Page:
You are here

Weeks have gone by without word from our adventurers...

merricksdad's picture

Finally got my new mouse. Ran out of money again, but still kicking. Also had a week of presentation construction and dispersion at work to take care of. Real life... haha

...

I've been working on more concept art, and creating one new placeable feature every day. I figure if I can continue working on this, even if I can't do it at work right now, I can complete something before my class load gets too heavy. But, I'm also thinking of turning the student lounge upstairs into my personal office and retreat. It hardly ever gets used anyway and has a nice table to work at, plenty of plugs, and a microwave.

One of the sub projects I've been working on is standardizing the look and feel of all placeables for the set. I was going to make them compatible in look and feel with vanilla sets, but I figure why bother. Just move forward. To tackle this, I've had to decide on contrast of textures, how to smooth (if I smooth) and how to make that smoothing look good from part to part.

Because I'm basically constructing this as the unity engine would, it may be best if I don't smooth a lot of stuff. The alternative is that I have a bunch of marshmallows side by side, and from object to object there is a definite fold mark. By leaving large sections unsmoothed, there are random fold marks all over, adding noise to the scene, but also making the scene look like a single organic thing.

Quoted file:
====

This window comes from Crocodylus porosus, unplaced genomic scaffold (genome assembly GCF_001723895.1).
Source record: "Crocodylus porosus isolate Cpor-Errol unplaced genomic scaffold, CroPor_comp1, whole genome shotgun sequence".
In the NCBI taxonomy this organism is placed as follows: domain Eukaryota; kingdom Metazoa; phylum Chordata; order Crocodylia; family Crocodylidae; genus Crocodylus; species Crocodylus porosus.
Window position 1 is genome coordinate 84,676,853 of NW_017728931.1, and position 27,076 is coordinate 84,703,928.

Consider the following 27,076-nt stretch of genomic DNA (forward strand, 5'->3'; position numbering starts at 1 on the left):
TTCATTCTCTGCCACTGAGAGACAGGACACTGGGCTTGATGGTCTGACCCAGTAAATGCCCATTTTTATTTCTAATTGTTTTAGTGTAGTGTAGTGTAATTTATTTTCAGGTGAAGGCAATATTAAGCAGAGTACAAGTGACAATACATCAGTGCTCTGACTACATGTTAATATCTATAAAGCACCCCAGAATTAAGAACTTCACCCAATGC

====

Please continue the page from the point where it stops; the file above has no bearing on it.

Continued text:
In my Granitelands tileset, I never finished the transition areas from texture to texture, and I don't want this tileset to have that look to it. But I want to keep the organic noise. So, to pull this off, I'm taking some tips from other game designers and rounding certain parts, tucking others, and just doing my best to make it look real rather than cartoon. To do this, surprisingly enough, I have to trick the eye by making it look like a cartoon. Seems counterintutive, right? One of the ways of doing this is to reduce the contrast of textures, rather than add constrast as I had done before. Take the focus off the object, and place it on the scene as a whole. In fact, what I'm doing is intentionally clouding the vision. Whether or not I will need additional fog is yet to be seen *not a pun*.

When I first saw the pre-release content for Diablo 3, I was very unimpressed with the color schemes. But, after they darkened the area lighting, everything seemed as it should. By doing this, they don't even need to add bump maps, and the specific objects are really not for looking at as much as the whole scene together. Whoever those guys are that make the Blizzard content definitely took some psychology lessons with their art degrees. It's taken me years to figure out what and why they did what they did in that game.